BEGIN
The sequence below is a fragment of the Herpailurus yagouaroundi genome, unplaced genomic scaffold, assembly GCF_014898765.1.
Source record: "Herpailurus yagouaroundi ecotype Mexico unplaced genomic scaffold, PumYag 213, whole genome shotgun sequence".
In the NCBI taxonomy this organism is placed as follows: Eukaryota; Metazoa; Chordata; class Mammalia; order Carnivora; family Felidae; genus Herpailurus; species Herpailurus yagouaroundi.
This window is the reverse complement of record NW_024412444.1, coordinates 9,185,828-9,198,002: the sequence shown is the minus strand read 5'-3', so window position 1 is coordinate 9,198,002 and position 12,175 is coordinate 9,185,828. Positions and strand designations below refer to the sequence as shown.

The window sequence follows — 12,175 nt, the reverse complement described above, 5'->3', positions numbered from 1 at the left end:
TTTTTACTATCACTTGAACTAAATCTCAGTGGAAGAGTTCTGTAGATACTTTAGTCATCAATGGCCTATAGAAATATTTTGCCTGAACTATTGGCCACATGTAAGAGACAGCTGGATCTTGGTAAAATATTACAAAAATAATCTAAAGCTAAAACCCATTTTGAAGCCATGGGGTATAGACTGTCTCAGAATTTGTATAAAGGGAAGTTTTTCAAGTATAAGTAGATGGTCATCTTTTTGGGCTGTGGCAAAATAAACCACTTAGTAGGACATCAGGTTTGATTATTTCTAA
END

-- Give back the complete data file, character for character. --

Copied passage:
The sequence below is a fragment of the Herpailurus yagouaroundi genome, unplaced genomic scaffold, assembly GCF_014898765.1.
Source record: "Herpailurus yagouaroundi ecotype Mexico unplaced genomic scaffold, PumYag 213, whole genome shotgun sequence".
In the NCBI taxonomy this organism is placed as follows: Eukaryota; Metazoa; Chordata; class Mammalia; order Carnivora; family Felidae; genus Herpailurus; species Herpailurus yagouaroundi.
This window is the reverse complement of record NW_024412444.1, coordinates 9,185,828-9,198,002: the sequence shown is the minus strand read 5'-3', so window position 1 is coordinate 9,198,002 and position 12,175 is coordinate 9,185,828. Positions and strand designations below refer to the sequence as shown.

The window sequence follows — 12,175 nt, the reverse complement described above, 5'->3', positions numbered from 1 at the left end:
TTTTTACTATCACTTGAACTAAATCTCAGTGGAAGAGTTCTGTAGATACTTTAGTCATCAATGGCCTATAGAAATATTTTGCCTGAACTATTGGCCACATGTAAGAGACAGCTGGATCTTGGTAAAATATTACAAAAATAATCTAAAGCTAAAACCCATTTTGAAGCCATGGGGTATAGACTGTCTCAGAATTTGTATAAAGGGAAGTTTTTCAAGTATAAGTAGATGGTCATCTTTTTGGGCTGTGGCAAAATAAACCACTTAGTAGGACATCAGGTTTGATTATTTCTAA